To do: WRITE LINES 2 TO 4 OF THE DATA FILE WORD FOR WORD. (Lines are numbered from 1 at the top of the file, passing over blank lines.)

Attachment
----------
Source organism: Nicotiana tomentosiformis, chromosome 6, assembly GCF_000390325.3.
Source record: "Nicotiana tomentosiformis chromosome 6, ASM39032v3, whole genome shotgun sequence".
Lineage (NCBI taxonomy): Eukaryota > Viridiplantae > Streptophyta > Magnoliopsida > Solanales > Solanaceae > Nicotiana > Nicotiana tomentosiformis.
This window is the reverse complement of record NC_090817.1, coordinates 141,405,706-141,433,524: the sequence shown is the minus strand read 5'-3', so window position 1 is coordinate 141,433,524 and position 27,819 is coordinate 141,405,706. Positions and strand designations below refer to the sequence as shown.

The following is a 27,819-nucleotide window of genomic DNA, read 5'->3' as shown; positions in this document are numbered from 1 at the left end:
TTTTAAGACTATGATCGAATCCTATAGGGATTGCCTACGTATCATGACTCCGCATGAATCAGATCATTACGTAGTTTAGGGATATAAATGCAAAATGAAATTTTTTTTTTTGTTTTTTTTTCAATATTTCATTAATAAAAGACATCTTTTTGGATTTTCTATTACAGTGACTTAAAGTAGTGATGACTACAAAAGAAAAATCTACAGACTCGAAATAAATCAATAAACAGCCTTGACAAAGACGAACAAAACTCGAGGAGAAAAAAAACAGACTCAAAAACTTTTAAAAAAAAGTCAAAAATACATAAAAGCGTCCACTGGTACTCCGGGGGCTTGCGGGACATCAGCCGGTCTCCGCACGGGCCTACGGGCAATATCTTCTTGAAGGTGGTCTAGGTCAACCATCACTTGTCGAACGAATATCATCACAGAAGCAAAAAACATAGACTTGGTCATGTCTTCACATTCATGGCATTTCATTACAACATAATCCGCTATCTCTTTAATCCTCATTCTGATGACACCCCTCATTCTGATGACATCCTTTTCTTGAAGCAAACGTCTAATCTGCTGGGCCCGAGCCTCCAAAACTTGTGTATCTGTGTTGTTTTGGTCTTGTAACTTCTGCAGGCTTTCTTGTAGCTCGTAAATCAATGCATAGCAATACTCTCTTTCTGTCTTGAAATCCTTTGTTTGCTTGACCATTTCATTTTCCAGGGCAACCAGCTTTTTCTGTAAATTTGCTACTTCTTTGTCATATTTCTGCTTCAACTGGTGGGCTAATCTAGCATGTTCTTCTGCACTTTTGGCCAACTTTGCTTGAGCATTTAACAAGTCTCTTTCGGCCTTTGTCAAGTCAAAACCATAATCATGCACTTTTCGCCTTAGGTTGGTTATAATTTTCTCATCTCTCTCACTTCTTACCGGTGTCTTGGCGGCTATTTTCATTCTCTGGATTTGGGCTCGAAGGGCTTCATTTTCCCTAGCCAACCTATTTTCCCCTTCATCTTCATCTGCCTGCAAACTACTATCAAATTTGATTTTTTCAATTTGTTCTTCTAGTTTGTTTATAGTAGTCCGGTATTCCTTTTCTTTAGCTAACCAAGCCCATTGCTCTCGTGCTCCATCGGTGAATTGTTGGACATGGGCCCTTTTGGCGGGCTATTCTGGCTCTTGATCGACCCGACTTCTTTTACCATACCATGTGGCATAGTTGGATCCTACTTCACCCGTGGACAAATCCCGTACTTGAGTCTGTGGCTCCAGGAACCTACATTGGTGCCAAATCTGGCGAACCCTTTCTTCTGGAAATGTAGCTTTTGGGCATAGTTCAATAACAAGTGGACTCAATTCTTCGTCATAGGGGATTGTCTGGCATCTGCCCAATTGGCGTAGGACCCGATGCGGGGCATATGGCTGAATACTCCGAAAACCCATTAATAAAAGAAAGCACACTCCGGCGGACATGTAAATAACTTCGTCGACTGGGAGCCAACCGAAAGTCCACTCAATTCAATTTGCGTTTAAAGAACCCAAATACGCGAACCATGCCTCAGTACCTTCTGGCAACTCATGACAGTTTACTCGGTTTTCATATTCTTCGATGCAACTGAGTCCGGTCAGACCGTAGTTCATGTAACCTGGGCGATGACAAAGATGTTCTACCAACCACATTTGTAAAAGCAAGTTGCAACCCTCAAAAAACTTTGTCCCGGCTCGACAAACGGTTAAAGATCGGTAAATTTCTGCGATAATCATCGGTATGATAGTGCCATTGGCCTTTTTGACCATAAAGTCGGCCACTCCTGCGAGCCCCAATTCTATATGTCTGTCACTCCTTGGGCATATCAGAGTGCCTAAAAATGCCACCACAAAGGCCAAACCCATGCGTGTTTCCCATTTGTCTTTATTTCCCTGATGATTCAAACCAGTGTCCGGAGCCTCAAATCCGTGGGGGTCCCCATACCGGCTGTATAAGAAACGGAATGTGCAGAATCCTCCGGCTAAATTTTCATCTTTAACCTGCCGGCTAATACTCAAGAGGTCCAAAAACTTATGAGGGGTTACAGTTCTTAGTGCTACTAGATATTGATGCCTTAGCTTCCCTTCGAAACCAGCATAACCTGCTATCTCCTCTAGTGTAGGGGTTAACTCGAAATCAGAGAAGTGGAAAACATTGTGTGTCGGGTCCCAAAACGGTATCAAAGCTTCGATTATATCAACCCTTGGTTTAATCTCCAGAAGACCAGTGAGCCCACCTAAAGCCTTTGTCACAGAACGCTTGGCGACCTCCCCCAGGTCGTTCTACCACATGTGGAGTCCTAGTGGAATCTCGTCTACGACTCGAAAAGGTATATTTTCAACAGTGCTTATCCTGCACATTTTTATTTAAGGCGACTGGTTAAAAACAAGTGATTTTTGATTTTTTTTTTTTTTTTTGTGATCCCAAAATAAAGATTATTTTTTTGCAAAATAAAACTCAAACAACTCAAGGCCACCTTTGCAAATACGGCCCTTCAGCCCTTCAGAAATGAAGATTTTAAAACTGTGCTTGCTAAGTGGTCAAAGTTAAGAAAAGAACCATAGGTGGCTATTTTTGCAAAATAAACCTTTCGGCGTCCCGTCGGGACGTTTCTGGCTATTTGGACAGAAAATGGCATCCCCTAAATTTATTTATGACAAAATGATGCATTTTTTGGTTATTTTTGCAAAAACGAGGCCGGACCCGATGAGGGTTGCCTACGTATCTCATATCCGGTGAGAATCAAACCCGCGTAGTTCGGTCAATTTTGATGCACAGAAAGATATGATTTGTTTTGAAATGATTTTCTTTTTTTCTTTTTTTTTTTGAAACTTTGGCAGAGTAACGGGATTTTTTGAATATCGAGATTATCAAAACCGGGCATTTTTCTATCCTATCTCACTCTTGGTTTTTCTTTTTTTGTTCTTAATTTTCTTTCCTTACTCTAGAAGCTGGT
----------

Source record: "Nicotiana tomentosiformis chromosome 6, ASM39032v3, whole genome shotgun sequence".
Lineage (NCBI taxonomy): Eukaryota > Viridiplantae > Streptophyta > Magnoliopsida > Solanales > Solanaceae > Nicotiana > Nicotiana tomentosiformis.
This window is the reverse complement of record NC_090817.1, coordinates 141,405,706-141,433,524: the sequence shown is the minus strand read 5'-3', so window position 1 is coordinate 141,433,524 and position 27,819 is coordinate 141,405,706. Positions and strand designations below refer to the sequence as shown.